From 1995 to 1998, Topps Comics published a comics tie-in to The X-Files that featured original stories and, among other artists, some of Charlie Adlard‘s earliest US art. With Agents Fox Mulder and Dana Scully about to return to television, we at ComicsAlliance are revisiting this classic series, and highlighting some of the best stories it had to tell.

This week, it's Mulder and Scully versus a serial killer so detached and unreal, only the style of a comic book could bring him to life - or whatever dreamlike state passes for it - and we get hints of a larger metaplot that ties together the entire first year of the X-Files comic.




The X-Files #7: “Trepanning Opera”

Writer: Stefan Petrucha

Artist: Charles Adlard

Cover Art: Miran Kim

Original Publisher: Topps Comics

Current Publisher: IDW Publishing

The X-Files Created by Chris Carter


Last week featured a serial killer that took from the body, so it seems fitting that this week features a serial killer that operates on the mind.

In “Trepanning Opera,” Mulder and Scully pursue a more mundane (or seemingly mundane) case, with a serial killer who kills via trepanation; literally, a hole in the head, an ancient surgical technique meant to let out evil spirits, relieve pressure, and clean out debris embedded in the skull. It actually still sees use today – mostly on fingernails and toenails, to relieve the pain and pressure of blood welling up from a rupture beneath a nail. For the most part, however, the average person needs trepanation like they need a hole in the head.

Look: I had to make that joke.




What makes this an X-File is that the killer believes that they are somehow unstuck in time, and seems able to prove it. The killer claims that all the world is something they dreamed up and that anyone they kill is being released from the dream, and sends letters describing future murders that are decoded with certain key phrases – one of which comes true, leaving the team scrambling to decode the rest of the letters any way they can.

Adlard is far less gory in this story than he was in last week’s Donor, drawing the victims with minimal blood in most cases and with a quiet smile that manages to outdo any one of the piles of bodies the Joker has accumulated over years of comics in terms of being disturbing. To be happy in death should be a good thing, but to be made happy during your murder is terrifying. Petrucha delivers an equally unsettling script, spending plenty of time behind the eyes of the killer as they walk the world with utter certainty about how it works – which is ironic, given how they came to that conclusion.




The killer says that all of it stemmed from a near-death experience and the existential question of whether this entire world was real, or a hallucination born from a dying mind. The certainty deriving from an unanswerable question is not too far from the more unhinged conspiracy theorist, absolutely certain of what’s lurking in the shadows they can’t quite see into. Everything that’s scary about the killer relies on that certainty that is as alien as any grey-skinned, almond-eyed extra-terrestrial the series ever gave us.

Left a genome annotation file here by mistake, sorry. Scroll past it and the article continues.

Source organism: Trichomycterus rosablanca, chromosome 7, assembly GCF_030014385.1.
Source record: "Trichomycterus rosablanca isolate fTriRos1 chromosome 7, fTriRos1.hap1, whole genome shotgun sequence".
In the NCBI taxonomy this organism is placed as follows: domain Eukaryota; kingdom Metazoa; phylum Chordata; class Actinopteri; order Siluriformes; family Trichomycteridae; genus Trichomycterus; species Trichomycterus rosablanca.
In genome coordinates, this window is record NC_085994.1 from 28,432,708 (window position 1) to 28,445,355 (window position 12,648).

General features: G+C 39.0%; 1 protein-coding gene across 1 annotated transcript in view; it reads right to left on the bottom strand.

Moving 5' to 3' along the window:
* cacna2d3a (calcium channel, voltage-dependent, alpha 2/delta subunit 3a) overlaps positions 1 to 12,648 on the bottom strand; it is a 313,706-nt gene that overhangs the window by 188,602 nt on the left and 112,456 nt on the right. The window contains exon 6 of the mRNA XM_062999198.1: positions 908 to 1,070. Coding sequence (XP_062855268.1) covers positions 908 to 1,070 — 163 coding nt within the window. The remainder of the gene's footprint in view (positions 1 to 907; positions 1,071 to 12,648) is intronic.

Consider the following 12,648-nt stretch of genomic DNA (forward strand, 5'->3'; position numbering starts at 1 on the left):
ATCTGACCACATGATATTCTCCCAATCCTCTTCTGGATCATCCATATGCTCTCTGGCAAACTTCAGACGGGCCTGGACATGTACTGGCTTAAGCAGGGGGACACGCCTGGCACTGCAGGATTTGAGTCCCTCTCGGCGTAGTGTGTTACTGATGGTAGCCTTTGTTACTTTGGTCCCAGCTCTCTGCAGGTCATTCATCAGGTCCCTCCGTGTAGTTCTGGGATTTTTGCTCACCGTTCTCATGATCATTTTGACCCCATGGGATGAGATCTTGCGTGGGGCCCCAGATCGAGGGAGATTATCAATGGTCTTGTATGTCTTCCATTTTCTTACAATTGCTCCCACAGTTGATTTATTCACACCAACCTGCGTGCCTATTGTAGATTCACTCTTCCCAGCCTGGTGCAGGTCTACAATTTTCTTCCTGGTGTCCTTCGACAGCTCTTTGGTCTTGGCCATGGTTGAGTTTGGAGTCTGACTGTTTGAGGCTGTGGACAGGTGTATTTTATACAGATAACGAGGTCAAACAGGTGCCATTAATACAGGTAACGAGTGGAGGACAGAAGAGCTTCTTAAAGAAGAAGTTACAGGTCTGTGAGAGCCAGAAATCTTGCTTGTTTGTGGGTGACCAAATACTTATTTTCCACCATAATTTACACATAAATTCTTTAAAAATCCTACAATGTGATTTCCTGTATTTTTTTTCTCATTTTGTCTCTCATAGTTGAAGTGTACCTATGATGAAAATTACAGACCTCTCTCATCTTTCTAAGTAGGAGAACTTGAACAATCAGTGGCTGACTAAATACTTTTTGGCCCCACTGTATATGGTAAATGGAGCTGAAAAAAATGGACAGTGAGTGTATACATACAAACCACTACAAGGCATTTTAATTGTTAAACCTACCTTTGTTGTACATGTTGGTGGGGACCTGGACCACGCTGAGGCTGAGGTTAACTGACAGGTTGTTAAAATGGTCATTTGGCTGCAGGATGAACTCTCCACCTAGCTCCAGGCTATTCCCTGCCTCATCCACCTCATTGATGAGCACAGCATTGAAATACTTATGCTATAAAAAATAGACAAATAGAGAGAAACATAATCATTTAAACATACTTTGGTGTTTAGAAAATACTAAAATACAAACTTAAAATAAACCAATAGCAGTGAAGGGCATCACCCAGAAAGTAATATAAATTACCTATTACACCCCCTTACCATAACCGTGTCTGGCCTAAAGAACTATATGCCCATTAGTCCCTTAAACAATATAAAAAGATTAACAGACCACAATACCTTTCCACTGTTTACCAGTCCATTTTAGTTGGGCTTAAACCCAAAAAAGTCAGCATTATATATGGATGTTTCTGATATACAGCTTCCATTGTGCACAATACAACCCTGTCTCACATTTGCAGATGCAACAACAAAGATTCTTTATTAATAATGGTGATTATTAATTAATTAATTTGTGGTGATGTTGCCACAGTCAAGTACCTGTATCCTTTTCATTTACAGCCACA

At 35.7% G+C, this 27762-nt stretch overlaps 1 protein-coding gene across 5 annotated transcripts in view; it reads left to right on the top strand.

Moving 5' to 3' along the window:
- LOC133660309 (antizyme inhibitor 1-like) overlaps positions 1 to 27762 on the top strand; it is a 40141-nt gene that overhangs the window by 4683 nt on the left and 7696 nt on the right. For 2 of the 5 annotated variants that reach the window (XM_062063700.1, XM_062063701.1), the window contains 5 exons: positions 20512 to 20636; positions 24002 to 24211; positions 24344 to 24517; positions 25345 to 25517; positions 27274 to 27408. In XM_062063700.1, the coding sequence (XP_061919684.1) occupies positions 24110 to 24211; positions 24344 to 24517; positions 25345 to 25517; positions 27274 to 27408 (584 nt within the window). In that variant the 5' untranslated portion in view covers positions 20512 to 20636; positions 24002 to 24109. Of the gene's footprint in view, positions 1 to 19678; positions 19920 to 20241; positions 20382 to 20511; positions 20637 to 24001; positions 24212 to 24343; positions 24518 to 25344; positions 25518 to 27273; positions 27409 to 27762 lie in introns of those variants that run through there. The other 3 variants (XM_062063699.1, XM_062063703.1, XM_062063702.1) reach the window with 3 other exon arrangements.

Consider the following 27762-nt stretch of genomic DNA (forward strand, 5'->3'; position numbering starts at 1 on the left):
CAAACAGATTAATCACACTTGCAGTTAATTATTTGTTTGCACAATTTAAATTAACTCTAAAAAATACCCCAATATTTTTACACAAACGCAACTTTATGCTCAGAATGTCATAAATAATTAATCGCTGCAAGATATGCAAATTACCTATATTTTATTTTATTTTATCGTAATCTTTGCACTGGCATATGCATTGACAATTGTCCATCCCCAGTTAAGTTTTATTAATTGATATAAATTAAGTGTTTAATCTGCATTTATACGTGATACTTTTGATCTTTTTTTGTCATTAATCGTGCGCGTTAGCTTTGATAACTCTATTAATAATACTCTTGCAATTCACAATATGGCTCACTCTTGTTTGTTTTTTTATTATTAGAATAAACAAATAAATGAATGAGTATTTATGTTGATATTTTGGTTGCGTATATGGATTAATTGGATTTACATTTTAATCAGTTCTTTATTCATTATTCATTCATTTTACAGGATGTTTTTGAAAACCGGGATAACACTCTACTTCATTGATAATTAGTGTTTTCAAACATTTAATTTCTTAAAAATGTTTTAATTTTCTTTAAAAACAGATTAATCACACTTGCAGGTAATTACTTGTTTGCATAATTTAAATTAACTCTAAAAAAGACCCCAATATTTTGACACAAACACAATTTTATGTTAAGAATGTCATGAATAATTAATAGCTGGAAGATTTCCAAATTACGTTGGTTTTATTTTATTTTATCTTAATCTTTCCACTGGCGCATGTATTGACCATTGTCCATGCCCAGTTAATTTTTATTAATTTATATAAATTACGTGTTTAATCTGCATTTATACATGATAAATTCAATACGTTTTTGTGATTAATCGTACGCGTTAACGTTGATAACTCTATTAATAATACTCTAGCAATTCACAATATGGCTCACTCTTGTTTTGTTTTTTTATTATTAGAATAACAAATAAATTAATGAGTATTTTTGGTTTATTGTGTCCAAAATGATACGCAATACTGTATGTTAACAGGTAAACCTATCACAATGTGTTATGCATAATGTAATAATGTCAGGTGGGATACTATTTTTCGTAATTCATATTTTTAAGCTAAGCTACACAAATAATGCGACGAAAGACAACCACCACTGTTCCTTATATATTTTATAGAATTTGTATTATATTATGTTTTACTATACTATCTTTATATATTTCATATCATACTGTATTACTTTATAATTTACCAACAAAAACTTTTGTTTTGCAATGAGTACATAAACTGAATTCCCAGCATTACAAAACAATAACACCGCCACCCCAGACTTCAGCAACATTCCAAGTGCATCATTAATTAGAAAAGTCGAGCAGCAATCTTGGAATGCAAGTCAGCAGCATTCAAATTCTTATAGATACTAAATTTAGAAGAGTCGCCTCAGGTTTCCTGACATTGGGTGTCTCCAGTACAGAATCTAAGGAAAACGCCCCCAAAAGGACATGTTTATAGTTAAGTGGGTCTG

I can’t help but note the metatext to it, also, and how, in one sense, the killer is right. All of this is dreamed up by someone, just that it’s not the killer, it’s the creators of the comic. It’s a fictional story, and more, it’s a fictional story that is somehow even more fictional than other X-Files stories, it being a tie-in that the main TV series is under no obligation to acknowledge. This story therefore works better with the level of remove that an artist, rather than actors and director and set designers, brings to it. The less real it feels, the less sure we are that Mulder and Scully know what’s going on. And the only thing more X-Files than that is arguments about faith versus skepticism and poetry about The Red Speedo.




In theory, this being a tie-in means that the comic could go anywhere and do anything, leaving the main TV series where the mythology and the money is untouched. In practice, tie-ins are confining, always the tail wagged by the larger series’ dog. The X-Files is better than most – which is why I’ve spent seven parts of a nine part series dissecting it – but there’s still only so far it can go. It’s in confinement that is fundamentally unreal, just as the killer claims his victims are. It ends on a note that may render everything else in the X-Files canon just as unreal as this story is – if there’s any way for a story to be less real than it already is.

So Trepanning Opera is a strong, unsettling one-shot story that uses the medium well and presents us with a character disturbing in his full certainty that his is the only perspective on right and wrong that matters. But interestingly, it’s not just a one-shot. What starts to rear its head in this comic is a metaplot of sorts, running through the entire first year of the series, including Firebird from a few weeks back. The serial killer is part of something larger than himself, which he confesses in part once his identity is revealed.




The culmination of this arc is something that I’ll go into in next week’s installment, the second-to-last of this series.


More From ComicsAlliance